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Christmas Graphics
Volume Number:1
Issue Number:13
Column Tag:Pascal Procedures

Christmas Graphics

By Alan Wootton, President, Top-Notch Productions, MacTutor Contributing Editor

Last month I promised to complete my discussion on desk accessories. I still plan to do that, but this month is Christmas so we will take it easy and do some more lighthearted things. We will take an overview of the types of programming one might do on the Macintosh. I have two short programs demonstrating how to write code in resources, and a short program that draws a Christmas tree.

Resources as code

Unless you are writing code for a dedicated appliance controller, or something similar, the programs you write will be started by another program, usually the operating system. Your program, when finished, will return control to that 'other' program. In the case of a Macintosh Application, the program is started by another Application (usually the Finder) using the Toolbox procedure Launch (see Segment Loader chapter of Inside Mac). When the program is finished it returns to the Finder by calling ExitToShell (or Launch!), or by just reaching the end of the main procedure, in which case ExitToShell is called for you. If you have been following this column you will know that there are other kinds of programs besides just Applications. Desk Accessories are called repeatedly by the toolbox when the resident Application calls SystemTask. In addition to these two there are many other ways to get your piece of code executed.

One of the features of native code compilers (for the 68000) is that the code they produce is position independent. This means that it does not matter what address the program occupies -- it always runs properly. So, potentially any portion of memory could be loaded with code and run. In the case of an application, the Segment Loader handles this chore. In the case of DAs, the Device Manager loads resources of type DRVR and passes control to the code within. The Window Manager, the Menu Manager, the Control Manager, and others will load and run pieces of code. There is no reason why we cannot do it, too.

The compilers normal output (actually produced by the linker) is a single piece of code that is stored in the resource CODE #1. The structure of this code is illustrated in figure 1.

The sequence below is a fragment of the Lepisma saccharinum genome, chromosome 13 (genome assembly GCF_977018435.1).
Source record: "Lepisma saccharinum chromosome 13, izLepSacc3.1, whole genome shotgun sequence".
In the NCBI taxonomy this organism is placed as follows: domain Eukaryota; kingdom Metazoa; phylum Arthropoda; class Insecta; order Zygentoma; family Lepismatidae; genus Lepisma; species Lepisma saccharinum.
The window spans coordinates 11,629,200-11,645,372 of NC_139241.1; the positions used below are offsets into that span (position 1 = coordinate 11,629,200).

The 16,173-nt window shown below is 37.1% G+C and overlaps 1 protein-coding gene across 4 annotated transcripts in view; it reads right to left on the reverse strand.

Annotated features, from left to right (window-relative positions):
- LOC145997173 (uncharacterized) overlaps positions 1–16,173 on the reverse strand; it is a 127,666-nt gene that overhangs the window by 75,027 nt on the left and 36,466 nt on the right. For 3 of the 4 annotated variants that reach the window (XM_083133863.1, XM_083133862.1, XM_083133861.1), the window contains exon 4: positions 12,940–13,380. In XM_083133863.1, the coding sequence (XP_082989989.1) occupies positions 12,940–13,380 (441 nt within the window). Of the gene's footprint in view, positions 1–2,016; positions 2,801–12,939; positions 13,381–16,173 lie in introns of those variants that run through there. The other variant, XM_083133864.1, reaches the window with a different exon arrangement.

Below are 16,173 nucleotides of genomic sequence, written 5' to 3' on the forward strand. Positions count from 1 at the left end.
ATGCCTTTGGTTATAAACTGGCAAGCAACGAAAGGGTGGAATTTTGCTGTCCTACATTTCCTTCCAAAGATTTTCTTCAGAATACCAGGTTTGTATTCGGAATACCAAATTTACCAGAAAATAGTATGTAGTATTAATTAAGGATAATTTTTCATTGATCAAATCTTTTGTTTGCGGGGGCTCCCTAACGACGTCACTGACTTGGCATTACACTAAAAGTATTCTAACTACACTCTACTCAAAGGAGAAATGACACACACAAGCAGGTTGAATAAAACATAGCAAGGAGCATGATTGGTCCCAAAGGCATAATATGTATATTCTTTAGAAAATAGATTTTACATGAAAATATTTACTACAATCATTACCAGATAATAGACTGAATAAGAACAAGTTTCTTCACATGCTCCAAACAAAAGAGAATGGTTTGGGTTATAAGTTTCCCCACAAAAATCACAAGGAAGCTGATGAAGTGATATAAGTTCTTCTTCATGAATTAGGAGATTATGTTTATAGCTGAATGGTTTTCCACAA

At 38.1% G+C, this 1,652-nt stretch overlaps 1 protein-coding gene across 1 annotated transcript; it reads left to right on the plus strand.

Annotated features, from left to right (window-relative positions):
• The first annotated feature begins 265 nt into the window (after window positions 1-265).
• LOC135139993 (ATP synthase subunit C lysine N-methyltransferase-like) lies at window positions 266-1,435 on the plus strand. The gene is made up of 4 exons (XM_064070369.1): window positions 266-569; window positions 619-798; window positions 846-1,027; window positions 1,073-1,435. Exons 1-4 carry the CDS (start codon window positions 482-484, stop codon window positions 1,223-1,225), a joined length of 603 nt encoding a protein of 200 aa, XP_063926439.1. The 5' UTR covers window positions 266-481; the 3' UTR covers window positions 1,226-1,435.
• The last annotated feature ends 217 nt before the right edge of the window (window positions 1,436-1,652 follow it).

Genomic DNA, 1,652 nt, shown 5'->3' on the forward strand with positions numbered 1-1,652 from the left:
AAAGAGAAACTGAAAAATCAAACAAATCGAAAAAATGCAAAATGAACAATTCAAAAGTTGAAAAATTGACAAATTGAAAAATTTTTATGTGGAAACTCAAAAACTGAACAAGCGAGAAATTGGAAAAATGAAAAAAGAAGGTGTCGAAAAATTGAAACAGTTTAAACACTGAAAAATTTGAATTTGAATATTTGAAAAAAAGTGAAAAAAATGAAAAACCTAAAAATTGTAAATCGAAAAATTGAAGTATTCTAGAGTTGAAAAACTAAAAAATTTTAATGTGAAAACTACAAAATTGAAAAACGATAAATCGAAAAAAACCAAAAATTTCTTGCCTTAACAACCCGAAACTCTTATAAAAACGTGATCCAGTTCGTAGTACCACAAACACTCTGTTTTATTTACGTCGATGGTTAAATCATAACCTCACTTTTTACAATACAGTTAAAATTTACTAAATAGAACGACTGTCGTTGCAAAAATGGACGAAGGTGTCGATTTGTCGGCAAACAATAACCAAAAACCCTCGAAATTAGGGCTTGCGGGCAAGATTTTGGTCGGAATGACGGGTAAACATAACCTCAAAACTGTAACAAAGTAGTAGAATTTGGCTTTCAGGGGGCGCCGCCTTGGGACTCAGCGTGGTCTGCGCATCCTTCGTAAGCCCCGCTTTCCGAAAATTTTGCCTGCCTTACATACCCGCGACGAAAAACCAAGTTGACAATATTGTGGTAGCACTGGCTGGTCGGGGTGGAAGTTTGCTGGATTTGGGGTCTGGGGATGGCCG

Note that the code is produced in the same order as the procedures occur. A jump is used to transfer control to the main procedure. Further, note that the main procedure does not begin and end like the others. It does not return control to the caller at all. Rather, it exits to the finder. The link and unlink are used to reserve space on the stack for the vars declared for that procedure.

An important thing to notice is the existence of phantom procedures past the end of the program. These are known as library routines and have the purpose of providing functions that are needed by the program. String functions and Operating System traps are examples. You can even make your own library procedures and, by declaring them, cause the linker to include that code.

There is a problem with the MDS linker. It is not as efficient as it should be. When you refer to a .rel file in a link directive file (link directive files are produced automatically by TML Pascal, although you may make your own), the whole .rel file is linked onto the end of your code, whether it is used or not. If you need more control you can make your own library files that only have those routines actually needed in them (requiring much work in assembly language). Another way is the get the Optimizing Linker and Librarian from Consulair Corp. (Portola Valley, CA). Consulair normally sells a C compiler but, since that compiler is MDS compatible, you may use their products in conjunction with the TML Pascal Compiler. TML may be able to sell you that linker also.